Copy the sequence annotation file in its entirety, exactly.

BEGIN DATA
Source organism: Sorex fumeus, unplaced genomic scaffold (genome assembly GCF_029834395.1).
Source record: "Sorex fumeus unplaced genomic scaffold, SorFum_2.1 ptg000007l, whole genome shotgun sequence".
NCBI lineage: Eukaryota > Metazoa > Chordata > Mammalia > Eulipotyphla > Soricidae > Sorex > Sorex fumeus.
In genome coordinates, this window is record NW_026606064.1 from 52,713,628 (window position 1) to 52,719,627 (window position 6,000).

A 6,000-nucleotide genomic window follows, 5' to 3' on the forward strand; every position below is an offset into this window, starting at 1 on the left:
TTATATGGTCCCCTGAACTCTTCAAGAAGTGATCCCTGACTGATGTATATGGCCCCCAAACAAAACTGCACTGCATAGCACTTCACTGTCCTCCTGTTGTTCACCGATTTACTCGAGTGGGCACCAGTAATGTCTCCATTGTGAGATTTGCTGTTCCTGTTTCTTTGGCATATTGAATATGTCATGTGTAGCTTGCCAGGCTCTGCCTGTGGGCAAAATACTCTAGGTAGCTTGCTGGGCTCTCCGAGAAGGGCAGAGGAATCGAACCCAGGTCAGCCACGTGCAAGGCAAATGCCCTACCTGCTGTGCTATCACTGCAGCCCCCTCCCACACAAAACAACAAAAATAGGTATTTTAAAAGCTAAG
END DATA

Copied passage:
Source organism: Sorex fumeus, unplaced genomic scaffold (genome assembly GCF_029834395.1).
Source record: "Sorex fumeus unplaced genomic scaffold, SorFum_2.1 ptg000007l, whole genome shotgun sequence".
NCBI lineage: Eukaryota > Metazoa > Chordata > Mammalia > Eulipotyphla > Soricidae > Sorex > Sorex fumeus.
In genome coordinates, this window is record NW_026606064.1 from 52,713,628 (window position 1) to 52,719,627 (window position 6,000).

A 6,000-nucleotide genomic window follows, 5' to 3' on the forward strand; every position below is an offset into this window, starting at 1 on the left:
TTATATGGTCCCCTGAACTCTTCAAGAAGTGATCCCTGACTGATGTATATGGCCCCCAAACAAAACTGCACTGCATAGCACTTCACTGTCCTCCTGTTGTTCACCGATTTACTCGAGTGGGCACCAGTAATGTCTCCATTGTGAGATTTGCTGTTCCTGTTTCTTTGGCATATTGAATATGTCATGTGTAGCTTGCCAGGCTCTGCCTGTGGGCAAAATACTCTAGGTAGCTTGCTGGGCTCTCCGAGAAGGGCAGAGGAATCGAACCCAGGTCAGCCACGTGCAAGGCAAATGCCCTACCTGCTGTGCTATCACTGCAGCCCCCTCCCACACAAAACAACAAAAATAGGTATTTTAAAAGCTAAG